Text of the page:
Buying oil to fuel PNG’s Power’s power stations soaked up K140 million—a massive 40% of PNG Power’s entire budget in 2012, according to John Tangit, Acting CEO of PNG Power. Indeed, the state-owned utility this month increased its power tariffs by 5.5% due to rising fuel costs. Clearly, reliance on imported oil fuel for power generation is going to be problematic in the future.

‘Our long-term aim is to convert some of the gas that we’ve got into generating power for the country,’ Peter O’Neill told the April 2013 Australia–PNG Business Forum.

Estimates suggest replacing diesel with gas could halve PNG Power’s annual fuel bill.

There’s no shortage of gas in PNG, of course, subject to a deal being cut with either the ExxonMobil-run PNG LNG project or a second LNG project. (Peter Graham, CEO of Esso Highlands, has confirmed that a flange has been put in place to allow the PNG LNG project to provide off-take gas for power generation if an agreement is reached.

While the two new plants in Port Moresby and Lae will initially use diesel, the plan is for both to diversity their fuel sources, with Port Moresby’s plant using gas and Lae’s using some form of biomass.

Geothermal power, already used at Newcrest Mining’s Lihir gold mine, is also a future power option.

Hydropower, which already meets about 45% of PNG’s power needs, will also be a major contributor to PNG’s future energy needs. The Yonki ‘toe of the dam’ project will add 18MW to the Ramu distribution network (that services Lae and Madang) later this year, while a feasibility study is currently under way for a 80MW plant at the convergence of the Naoro and Brown rivers near Port Moresby.

Technical assistance will be provided to PNG Power and the Department of Petroleum and Energy for the Naoro Brown project by the World Bank, as part of its PNG Energy Sector Development Project, which was signed-off today.

Major hydro

PNG has two potentially transformational hydro projects on the drawing board.

‘This is a project that will go on for a long time. Given it will go for 100 years, it could be bigger than the PNG LNG project.’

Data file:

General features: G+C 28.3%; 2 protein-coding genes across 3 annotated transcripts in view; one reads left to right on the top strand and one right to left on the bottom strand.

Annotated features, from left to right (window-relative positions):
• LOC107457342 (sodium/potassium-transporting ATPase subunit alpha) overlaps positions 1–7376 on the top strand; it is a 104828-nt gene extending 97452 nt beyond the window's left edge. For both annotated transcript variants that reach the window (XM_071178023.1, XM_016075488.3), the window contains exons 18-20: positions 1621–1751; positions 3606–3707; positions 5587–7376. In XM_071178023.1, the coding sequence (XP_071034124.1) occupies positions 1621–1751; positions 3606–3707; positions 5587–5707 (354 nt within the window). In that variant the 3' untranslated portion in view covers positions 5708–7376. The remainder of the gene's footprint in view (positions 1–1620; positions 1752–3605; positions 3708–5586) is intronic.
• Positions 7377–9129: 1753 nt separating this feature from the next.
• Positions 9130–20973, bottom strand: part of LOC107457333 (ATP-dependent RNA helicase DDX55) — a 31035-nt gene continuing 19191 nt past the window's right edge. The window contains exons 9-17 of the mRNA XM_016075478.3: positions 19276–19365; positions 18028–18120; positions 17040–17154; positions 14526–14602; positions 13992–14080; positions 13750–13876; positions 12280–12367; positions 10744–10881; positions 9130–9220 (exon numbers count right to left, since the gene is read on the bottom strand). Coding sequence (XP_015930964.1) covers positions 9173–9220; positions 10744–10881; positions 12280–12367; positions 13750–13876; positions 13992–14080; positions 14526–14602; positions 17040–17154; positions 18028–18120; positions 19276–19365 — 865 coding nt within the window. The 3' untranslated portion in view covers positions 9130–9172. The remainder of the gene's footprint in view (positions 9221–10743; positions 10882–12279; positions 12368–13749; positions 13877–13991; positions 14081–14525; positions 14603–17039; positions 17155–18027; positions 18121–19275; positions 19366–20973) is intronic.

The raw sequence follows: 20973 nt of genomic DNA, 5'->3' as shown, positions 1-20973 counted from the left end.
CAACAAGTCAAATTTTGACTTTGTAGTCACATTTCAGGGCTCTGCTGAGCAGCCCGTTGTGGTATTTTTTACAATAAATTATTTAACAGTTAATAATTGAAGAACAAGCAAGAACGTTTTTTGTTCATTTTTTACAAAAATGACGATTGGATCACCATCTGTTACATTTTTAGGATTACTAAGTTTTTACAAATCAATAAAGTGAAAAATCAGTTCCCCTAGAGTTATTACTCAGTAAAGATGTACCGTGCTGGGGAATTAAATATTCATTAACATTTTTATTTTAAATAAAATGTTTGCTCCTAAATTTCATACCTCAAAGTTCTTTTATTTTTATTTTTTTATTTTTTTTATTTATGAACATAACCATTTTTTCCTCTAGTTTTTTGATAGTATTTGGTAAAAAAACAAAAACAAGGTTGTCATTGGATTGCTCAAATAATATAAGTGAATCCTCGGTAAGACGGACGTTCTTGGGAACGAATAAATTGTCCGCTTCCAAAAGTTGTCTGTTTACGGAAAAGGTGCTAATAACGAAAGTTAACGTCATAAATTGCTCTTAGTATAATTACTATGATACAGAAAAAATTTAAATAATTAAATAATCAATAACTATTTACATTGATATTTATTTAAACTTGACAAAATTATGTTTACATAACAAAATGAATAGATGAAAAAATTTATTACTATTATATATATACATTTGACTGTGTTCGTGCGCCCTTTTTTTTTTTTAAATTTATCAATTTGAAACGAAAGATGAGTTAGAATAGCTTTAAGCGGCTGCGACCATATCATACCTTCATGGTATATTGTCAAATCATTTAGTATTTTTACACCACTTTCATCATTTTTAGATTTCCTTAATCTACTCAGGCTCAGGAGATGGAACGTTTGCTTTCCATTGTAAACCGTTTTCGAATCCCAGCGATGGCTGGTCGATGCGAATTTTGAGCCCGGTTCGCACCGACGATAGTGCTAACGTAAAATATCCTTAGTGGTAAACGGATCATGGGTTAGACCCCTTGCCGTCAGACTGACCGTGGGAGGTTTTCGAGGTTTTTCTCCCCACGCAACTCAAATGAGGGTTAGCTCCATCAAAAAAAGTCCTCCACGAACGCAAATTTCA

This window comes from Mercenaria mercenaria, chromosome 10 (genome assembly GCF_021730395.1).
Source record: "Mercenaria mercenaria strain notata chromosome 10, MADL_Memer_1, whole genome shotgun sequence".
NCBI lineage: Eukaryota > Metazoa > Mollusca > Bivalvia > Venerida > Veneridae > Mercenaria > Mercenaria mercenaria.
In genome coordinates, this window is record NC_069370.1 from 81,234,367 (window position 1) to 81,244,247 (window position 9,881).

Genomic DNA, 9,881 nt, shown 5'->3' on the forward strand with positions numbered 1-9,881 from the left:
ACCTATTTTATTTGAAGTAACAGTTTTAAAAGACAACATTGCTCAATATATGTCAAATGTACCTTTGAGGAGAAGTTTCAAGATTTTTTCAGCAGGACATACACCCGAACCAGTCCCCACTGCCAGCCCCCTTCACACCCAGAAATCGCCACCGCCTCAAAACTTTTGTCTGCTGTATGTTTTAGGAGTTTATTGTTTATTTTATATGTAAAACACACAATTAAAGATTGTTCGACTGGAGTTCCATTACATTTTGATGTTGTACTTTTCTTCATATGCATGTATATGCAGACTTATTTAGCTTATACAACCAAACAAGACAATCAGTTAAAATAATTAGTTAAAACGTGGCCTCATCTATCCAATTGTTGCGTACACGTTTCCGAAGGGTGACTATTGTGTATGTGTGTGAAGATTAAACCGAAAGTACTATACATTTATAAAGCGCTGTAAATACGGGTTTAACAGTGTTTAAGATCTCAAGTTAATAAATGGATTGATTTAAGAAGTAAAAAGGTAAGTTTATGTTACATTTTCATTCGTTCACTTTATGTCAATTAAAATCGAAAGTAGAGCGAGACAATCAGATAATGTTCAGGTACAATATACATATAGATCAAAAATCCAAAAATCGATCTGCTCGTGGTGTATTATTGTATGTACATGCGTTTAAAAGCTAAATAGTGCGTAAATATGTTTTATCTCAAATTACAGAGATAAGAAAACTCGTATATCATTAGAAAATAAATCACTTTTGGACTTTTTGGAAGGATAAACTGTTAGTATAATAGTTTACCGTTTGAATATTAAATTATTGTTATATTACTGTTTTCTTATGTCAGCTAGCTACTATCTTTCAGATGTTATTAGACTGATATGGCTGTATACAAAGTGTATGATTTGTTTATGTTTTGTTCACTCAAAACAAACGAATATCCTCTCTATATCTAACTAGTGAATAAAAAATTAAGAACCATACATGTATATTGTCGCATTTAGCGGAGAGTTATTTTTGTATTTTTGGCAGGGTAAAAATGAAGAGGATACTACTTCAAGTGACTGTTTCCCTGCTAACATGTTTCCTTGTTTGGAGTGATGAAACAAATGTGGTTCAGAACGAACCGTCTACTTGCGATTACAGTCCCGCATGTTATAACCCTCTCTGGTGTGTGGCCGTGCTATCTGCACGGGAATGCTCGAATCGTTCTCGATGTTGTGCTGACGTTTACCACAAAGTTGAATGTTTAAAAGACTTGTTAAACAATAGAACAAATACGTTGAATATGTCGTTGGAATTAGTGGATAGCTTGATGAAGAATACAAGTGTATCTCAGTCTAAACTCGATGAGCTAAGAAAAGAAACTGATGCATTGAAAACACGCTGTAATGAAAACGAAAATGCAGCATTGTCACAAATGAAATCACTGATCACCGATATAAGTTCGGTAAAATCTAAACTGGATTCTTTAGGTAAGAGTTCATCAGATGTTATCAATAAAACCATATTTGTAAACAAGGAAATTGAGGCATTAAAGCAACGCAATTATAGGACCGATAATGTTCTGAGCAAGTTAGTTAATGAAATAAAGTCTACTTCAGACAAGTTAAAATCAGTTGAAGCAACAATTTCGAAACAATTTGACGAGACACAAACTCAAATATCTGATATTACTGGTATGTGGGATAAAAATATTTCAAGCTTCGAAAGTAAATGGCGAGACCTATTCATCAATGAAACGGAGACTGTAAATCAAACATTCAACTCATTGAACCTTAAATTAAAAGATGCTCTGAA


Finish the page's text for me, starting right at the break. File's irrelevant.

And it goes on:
The 240MW Ramu 2 project is currently at feasibility stage, with a funding model yet to be announced, but would clearly make a major difference to communities and business along PNG’s northern coast.

The biggest of all by far, however, is the 1800 MW Purari River project currently being considered by PNG Energy Developments Ltd (a 50/50 joint venture between PNG Sustainable Development Program and Australia’s Origin Energy). Indeed, the project is so large, it could turn PNG into a power exporter, with opportunities to supply northern Australia.

The project is at a crucial phase, according to Parkop Kurua, Senior Portfolio Manager, IPBC, who oversees the energy sector.

The government’s powerful Ministerial Economic Committee is currently reviewing the feasibility study, which was completed last December by PNG Energy Development Ltd (PNGEDL), and is now considering how to proceed with the next phase—the scoping and design of the dam project.

This 1800 MW proposal could increase to a massive 10,000 MW, Kurua told Business Advantage PNG. The commercial structure will be critical.

‘If we don’t do the structuring, the commercial arrangement properly, we will miss out. This is a project that will go on for a long time. Given it will go for 100 years, it could be bigger than the LNG project.

‘This is a project of national significance. It has the potential to transform the livelihood of Papua New Guineans. If we structure this project properly, we will achieve our dreams.’